I think you would agree that to meet my dad was to remember him forever. He had a way of making an indelible imprint on every life he touched – I dare say, even some lives of people who to this day do not know my dad’s name. He was an “entertainer” and a people-person, who wouldn’t hesitate to strike up a conversation with a stranger as if they were old friends. I remember a time when some of us in the family had had lunch at the Perkins Restaurant. As we were walking from our table to the cash register, my dad stopped at a table at which were seated one man and several women, all somewhat advanced in years. He surveyed the situation for a moment and then said to the gentleman, “I just want to know how a guy like you managed to be seated at this table surrounded by all of these beautiful women!” The man grinned and all of the women laughed, obviously flattered. Dad laughed with them, and good-naturedly slapped the man on the back as if they were old buddies, and then moved on. We all paid our bills, and Dad and I made our way outside. Once in the parking lot, he said, “Now see. Those people were all sitting at that table, and not one of them had a smile on their face. But with one little comment, all the faces were smiling and laughing, and if for only one moment, they all forgot their cares and worries.” So that was his big mission. In his own small, goofy way, he went about making people happy, if only for a moment. What a guy…..

    But there was more to him than that. He was intelligent, creative, serious and fun-loving. I have consulted my dad on important decisions throughout my adult life, watched him genuinely encourage my husband as if Greg was his own son, enjoyed seeing him help my daughter Bethany create an advertisement for the best candy bar, but also watched him learn the latest hip-hop dance with my children (by the way, he plays a mean air guitar!). He wasn’t perfect, but he was amazing.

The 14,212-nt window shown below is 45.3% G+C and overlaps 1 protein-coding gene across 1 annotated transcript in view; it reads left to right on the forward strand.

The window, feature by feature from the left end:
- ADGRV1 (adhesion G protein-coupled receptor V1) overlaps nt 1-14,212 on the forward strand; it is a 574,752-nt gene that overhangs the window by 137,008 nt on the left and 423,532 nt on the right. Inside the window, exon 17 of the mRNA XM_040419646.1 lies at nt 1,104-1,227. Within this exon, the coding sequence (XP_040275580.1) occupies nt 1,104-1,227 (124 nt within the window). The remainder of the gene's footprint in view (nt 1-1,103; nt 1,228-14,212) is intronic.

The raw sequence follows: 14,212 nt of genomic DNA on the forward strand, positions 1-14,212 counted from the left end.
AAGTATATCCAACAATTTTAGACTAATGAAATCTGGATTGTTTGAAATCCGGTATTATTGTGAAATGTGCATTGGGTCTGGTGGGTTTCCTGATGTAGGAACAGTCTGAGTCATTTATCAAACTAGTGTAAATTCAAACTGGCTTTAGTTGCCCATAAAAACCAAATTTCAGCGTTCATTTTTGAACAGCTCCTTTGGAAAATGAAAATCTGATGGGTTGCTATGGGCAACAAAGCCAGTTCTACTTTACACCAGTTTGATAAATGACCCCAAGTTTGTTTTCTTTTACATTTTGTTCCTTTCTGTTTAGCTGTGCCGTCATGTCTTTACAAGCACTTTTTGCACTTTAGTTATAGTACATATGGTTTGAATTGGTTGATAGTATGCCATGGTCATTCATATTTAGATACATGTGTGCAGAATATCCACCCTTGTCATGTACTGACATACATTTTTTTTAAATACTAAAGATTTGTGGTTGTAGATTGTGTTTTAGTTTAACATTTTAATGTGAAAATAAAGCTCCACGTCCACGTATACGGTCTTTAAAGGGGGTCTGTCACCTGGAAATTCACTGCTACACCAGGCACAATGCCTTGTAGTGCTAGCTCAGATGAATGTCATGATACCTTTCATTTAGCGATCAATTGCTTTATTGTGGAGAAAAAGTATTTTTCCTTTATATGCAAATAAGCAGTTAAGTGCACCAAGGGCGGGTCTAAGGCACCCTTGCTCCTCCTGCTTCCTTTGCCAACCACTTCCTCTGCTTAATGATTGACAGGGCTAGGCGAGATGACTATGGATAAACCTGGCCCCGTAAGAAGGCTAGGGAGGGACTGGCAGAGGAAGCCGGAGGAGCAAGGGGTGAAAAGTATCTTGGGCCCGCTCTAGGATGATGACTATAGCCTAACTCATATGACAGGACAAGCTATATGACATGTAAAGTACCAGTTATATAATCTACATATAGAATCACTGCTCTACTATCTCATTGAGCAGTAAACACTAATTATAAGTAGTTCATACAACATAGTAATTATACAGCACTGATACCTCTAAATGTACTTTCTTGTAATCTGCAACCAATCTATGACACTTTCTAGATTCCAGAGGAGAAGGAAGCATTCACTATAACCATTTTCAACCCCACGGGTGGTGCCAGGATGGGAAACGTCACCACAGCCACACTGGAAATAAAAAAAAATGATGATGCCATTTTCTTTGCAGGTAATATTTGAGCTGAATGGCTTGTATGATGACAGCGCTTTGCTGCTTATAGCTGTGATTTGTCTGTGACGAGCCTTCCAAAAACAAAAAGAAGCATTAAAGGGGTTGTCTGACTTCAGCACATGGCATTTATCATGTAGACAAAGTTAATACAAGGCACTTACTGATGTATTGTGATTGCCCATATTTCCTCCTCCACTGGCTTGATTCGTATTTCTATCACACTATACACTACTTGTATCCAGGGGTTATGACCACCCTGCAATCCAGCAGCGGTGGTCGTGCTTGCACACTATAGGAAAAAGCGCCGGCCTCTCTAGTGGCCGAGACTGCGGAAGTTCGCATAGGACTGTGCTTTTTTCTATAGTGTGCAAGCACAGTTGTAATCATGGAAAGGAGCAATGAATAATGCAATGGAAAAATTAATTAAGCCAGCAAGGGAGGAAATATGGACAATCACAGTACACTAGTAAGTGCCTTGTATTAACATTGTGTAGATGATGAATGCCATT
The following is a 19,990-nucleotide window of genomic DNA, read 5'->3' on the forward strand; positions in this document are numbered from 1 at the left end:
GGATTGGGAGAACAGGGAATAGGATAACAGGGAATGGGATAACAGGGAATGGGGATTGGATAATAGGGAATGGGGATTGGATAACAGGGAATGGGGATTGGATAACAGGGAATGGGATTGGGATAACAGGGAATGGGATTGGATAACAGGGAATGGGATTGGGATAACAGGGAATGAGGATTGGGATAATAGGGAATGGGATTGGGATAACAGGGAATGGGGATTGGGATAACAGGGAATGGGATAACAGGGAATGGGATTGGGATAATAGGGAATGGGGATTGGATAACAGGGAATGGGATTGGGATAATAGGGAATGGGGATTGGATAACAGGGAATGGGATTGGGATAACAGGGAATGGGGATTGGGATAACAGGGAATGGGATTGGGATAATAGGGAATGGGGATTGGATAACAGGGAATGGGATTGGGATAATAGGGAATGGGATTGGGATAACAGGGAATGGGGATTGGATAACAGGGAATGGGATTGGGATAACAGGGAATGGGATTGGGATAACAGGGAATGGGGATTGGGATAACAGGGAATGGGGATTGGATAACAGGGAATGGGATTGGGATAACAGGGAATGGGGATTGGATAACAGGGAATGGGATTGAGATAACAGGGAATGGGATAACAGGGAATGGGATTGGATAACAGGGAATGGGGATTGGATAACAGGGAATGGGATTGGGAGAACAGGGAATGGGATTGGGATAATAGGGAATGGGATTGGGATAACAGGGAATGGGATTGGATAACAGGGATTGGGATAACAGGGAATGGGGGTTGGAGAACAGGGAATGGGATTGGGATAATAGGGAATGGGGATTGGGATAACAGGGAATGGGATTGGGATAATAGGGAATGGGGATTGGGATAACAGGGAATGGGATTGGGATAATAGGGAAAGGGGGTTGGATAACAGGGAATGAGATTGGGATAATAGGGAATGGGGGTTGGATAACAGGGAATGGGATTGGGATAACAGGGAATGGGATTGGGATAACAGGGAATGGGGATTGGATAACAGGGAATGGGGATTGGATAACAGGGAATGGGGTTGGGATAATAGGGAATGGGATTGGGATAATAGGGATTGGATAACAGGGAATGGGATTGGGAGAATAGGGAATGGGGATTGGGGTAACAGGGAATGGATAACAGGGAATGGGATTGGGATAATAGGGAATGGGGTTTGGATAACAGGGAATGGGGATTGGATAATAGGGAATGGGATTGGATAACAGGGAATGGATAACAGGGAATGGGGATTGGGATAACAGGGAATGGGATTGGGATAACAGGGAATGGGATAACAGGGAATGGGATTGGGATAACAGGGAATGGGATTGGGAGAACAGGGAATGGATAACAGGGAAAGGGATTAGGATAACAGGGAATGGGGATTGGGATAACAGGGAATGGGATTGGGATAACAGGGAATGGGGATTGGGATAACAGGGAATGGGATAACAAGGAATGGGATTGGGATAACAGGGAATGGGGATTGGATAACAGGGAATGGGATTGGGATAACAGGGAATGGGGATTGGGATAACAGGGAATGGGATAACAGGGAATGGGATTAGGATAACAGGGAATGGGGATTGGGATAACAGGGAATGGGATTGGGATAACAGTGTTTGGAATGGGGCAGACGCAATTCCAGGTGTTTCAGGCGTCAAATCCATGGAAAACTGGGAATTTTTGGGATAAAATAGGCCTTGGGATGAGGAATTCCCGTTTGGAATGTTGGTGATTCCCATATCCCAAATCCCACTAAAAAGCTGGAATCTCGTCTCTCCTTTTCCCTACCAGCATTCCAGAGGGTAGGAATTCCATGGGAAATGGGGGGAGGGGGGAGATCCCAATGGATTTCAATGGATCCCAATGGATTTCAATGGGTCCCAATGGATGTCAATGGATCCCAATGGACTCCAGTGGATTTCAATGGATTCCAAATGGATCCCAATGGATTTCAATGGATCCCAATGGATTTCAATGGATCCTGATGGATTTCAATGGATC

As he stated in a letter to me once, he and my mother did their best to raise all of us in a Christian home, although he openly admitted that he felt our mother did a much better job of this than he did. Although my dad was well aware of his limitations and flaws, his faith in a loving, restoring God was deep and abiding. He loved the apostle Paul and his writings, not just because they shared a name, but because they shared the struggles of living the Christian life. And he believed the words of Jesus when he said, “Without me, you can do nothing,” a scripture that has been displayed on a piece of paper in the corner of a painting of The Last Supper in his home for almost thirty years. But he also believed a scripture that he encouraged Randy and me to memorize when we were children: “I can do all things through Christ who strengthens me.” In those two scriptures, interestingly enough, is the Gospel in a nutshell. Without Christ, we are nothing, but with Him all things are possible.

    Now a word to my family, and all of those who will miss my dad and would love to see him again. I believe he would say to each of us, “Be there!” Only a few days before my father’s hospitalization, we were making plans together, and he tagged to the end of our plans, “if the good Lord wills.” When a few nights later my dad was admitted to the hospital, I stayed with him overnight the first night. As the night grew long, and in spite of being a bit anxious about his present circumstances, he said to me, “I’m not afraid. I am in the hands of the Great Physician. I’ll get out of here one way or another.” His faith in Christ assured him of his eternal destination, and it is my prayer that each one of us surrenders our lives to Christ so that we, too, can have that same assurance.

    I share my father’s faith in God. But it was not religious training or flawless example that enabled me to easily embrace the saving grace of Jesus Christ. It was the incredible example of strength, character and deep love that I found in my dad that made believing in a loving Heavenly Father so natural and easy. Thanks again, Dad.

  2. Randy Melvin @ 7:50 am on July 12th, 2006

    Megan…I’m one of the other Melvin’s that you never met; there’s also Pam, our sister. Thank you very much for your wonderful comments. Dad touched many people’s lives in ways that even his family didn’t realize. I guess when you’re so close to things we all take those “special” things for granted. Brad came across your column above by accident. Thank you.

  3. Debbie MELVIN @ 12:41 pm on July 17th, 2006

    Oh Megan, I miss dad so much some days and still cry now and then. Thankyou so much for the wonderful things you said. Please get an email to me soon so that we can connect for a visit.